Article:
I AM SOOOO HUNGRY!!
Moshi Travel Blog› entry 31 of 34 › view all entries
DAY 7: Ok, we are now out of our emergency stash of cookies! I am soo hungry! What I have not mentioned yet is we have been eating dry bread and butter for breakfast and dinner with rice for lunch all week. For BREAKFAST and DINNER - dry bread with butter. For lunch - Rice with beans.. and all the fruit we can pick from the trees. Ok, so maybe we are not physically starving, but I feel as if I could die of hunger! We tried to ration 1-2 cookies each per day for some substance and now we have nothing! UGGH! I also forgot to mention we only have electricity for 2 hours in the am and 2 hours in the pm. We take showers out of a bucket after heating up water and I think I already mentioned I'm so hungry! ( So that electricity is all the hospital gets too BTW) So, back to work.
Oh, I met the 16 year old girl's mother today. I told her I wanted to take her daughter back to America and she said, "You can't take her, but you can take me!" Funny Funny Mama.
Also, the drunk Masai guys were pretty funny. All night long they kept trying to talk to Ben. All night long Ben kept trying to tell them he does not speak Masai. So they would talk slower and pronounciate better and yet nothing makes you understand a language you don't know if you don't know it! Make sense?! It doesn't matter how slow you speak!
DAY 8: More fo the same. Hospital in the am, crusade in the pm. While there, someone came to get me to see a patient at the hospital. So, I walked up and found a 17 year old boy sitting with a chunk of muscle missing from his anterior lower leg with his tibia exposed! The english speaking Masai who retrieved me said, "So, can you help us?" Um, yeah! Hello, malaria I may know little about, but trauma I'm understand.
DAY 9: Hospital and Crusade.. More playing with the kids.. Taught one of them how to play snake on the cell phone. Wasn't so scared of me after that.
DAY 10: Elisha, our 6 year old buddy who lives on the mission, was sort of told to buddy buddy with us so we would take him to America when we leave. We didn't know this of course until today when I heard him tell another kid in Swahili that the wazoongo was his bebe (father) and he was going to go to AMERICA to go to SHULE (school). The subject had been brought to us by the manager, but when we approached Papa about it he said the kids are to stay with the mission. So, now we have to deal with Elisha being told that if he makes friends iwth us we will take him and it is NOT even a possibility.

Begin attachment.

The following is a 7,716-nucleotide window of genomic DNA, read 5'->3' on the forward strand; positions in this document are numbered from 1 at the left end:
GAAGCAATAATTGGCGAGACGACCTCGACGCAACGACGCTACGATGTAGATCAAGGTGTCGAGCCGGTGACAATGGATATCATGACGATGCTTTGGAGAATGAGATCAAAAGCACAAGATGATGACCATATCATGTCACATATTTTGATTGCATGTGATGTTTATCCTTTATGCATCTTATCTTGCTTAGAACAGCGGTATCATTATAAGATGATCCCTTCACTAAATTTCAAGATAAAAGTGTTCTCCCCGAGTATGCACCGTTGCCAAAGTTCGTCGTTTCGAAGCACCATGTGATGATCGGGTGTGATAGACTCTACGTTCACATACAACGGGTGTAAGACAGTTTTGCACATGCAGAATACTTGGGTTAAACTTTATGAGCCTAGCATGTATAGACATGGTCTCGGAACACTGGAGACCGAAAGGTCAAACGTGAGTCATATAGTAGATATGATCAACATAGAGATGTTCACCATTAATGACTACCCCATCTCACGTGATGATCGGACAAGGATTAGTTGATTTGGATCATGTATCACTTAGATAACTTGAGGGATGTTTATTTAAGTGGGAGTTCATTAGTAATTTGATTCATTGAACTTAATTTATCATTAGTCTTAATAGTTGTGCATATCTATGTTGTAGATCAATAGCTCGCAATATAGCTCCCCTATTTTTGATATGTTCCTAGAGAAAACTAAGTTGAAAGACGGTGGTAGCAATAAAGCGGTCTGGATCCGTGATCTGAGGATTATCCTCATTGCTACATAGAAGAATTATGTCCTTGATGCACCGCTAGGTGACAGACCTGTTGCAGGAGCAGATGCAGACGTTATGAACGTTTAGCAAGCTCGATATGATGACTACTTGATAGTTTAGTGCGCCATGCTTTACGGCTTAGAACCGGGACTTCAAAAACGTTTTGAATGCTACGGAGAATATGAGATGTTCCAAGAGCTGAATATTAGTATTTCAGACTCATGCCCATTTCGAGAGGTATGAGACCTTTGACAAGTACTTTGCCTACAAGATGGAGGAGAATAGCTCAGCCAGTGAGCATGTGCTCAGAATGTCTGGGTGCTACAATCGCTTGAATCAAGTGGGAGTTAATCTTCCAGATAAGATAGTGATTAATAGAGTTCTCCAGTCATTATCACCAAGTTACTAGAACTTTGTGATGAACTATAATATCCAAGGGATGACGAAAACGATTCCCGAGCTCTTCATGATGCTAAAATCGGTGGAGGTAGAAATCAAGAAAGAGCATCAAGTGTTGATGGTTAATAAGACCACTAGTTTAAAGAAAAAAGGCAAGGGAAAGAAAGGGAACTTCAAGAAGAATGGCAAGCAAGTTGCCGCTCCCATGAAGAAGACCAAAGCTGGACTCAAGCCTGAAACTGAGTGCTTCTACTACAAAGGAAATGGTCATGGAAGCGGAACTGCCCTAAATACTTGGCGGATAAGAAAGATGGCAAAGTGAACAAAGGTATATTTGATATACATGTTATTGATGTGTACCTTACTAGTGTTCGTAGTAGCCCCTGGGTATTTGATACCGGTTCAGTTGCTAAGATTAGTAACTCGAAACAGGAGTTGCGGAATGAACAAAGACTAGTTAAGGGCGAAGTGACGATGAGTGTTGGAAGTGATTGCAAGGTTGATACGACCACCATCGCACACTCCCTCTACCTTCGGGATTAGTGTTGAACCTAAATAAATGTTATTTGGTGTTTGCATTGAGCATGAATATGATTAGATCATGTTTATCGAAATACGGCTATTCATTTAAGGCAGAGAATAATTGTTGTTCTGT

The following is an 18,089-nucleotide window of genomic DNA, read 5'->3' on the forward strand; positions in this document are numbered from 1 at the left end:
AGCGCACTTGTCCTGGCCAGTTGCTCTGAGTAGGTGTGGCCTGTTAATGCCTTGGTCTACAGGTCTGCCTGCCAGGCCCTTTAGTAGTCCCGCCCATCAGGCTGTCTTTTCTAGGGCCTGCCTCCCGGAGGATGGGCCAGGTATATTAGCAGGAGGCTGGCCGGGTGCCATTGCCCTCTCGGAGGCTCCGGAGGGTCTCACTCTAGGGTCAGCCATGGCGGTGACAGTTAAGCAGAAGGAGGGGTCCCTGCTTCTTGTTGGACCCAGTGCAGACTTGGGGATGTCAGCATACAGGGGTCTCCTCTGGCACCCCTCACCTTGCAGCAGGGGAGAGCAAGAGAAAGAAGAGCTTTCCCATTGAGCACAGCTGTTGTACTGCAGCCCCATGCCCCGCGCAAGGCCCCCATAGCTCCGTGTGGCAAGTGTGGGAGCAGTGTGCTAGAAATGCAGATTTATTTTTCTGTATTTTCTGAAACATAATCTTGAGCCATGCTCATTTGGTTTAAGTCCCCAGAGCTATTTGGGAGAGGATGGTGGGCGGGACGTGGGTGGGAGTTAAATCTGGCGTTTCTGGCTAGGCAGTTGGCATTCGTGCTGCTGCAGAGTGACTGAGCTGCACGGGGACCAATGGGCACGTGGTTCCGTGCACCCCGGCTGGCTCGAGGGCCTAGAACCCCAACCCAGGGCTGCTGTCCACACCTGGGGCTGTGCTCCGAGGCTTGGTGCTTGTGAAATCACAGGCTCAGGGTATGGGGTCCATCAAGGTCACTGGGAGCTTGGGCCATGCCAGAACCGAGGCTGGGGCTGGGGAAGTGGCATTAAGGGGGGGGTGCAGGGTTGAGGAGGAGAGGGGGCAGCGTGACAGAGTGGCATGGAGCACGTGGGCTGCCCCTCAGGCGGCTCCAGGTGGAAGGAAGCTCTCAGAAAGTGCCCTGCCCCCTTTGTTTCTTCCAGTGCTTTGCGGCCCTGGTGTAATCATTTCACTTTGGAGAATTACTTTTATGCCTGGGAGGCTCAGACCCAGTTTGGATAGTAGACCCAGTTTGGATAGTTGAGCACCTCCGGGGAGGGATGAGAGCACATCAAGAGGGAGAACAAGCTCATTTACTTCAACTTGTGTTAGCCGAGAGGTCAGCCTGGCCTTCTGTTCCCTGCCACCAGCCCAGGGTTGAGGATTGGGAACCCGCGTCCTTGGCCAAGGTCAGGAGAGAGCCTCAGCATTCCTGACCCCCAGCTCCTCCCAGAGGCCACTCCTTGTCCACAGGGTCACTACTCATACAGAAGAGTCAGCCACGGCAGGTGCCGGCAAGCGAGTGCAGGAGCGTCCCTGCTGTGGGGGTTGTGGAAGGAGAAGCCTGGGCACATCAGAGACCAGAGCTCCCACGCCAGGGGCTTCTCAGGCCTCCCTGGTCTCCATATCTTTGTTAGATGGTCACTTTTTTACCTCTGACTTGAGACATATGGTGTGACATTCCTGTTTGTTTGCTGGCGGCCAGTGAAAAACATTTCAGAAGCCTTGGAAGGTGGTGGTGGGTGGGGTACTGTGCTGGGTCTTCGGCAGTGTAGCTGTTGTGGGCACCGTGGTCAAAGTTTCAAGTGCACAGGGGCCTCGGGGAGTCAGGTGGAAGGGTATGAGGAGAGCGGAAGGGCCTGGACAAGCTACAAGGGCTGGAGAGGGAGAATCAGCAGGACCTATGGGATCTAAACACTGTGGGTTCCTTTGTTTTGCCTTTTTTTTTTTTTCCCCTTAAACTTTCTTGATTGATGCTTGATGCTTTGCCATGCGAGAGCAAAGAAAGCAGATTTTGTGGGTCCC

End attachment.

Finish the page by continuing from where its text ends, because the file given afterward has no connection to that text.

DAY 11: A very sick baby arrived at the hospital this morning. His abdomen was distended and hard, fever/swets, cough, and difficulty breathing.
We made friends with a Masai boy who spoke english (the friend of the boy with the gash in his lower leg). His name is Lassarin and he had us come to his booma this afternoon. So, we took off on foot, after about an hour we arrived. We met his brother's 2 wives and their children and a few of his father's wives and their children.
We liked hanging out with Lassarian. He's a good kid.
DAY 12: I had a different patient at the hospital today.
The 2 mo old sick baby came back in so I cold listen to his lungs etc. Mild improvement. We prayed for the baby and told the mom to keep giving the medicine.
Ben worked today on preparing the baptismal and we headed down to the crusade.
DAY 13: Today is Sunday and the last day of the crusade. We decided to go to the crusade instead of church because I didn't want to sit on the opposite side of the church from Ben! We sat in the back of the crowd under a tree and the pastors tried to get us to come with the crowd to the benches, but we were FINALLY able to communicate to them we NEED the shade! So, they took a bench from the crowd and brought it to us under the tree and had ALL of us sit on it.. squishing like 9 people on a bench that sits 5! They are so funny. Sitting on the ground under the tree we had plenty of room and we were happy and content, but they thought it would be BETTER to dog pile ont he bench instead. I wish I could have taken a picture, but I don't think I could have wiggled myself out of the pile with out a case of baby oil. So, we leave tomorrow to head to Moshi and these are our final thoughts:
-This was the BEST cultural experience of our trip
-The Masai people are the NICEST people we have met. They just want to talk, to shake your hand, to touch your skin/hair, and to sit near you. All smile, all are kind and accepting.
-The crusade was AWESOME! God moved the hearts of the people towards Him, but there is a large spiritual need for strong leaders to lead the people.
-The kids are ABSOLUTELY adorable. Most 6 year olds carry a baby on their backs.. So cute.
- Breasts are everywhere! Mama's pop them out to feed anywhere, anytime, in front of anybody!
-Very sad living conditions. Malaria and pneumonia. Mud huts, no diapers, no food
-I don't like living without a refridgerator!
-Almost all Masai wear a watch but only 1% actually work!
-We need to reach these people to stop the female genital mutilation! I love culture, but this part of their culture needs to be removed forever!
-If you come to live here, you will have kids given to you. Expect it and prepare for it!
-I wish we had a plane because I dread the ride back to town. You need a chiropractor after the experience.
-I miss having internet!
-Did I mention I am really HUNGRY!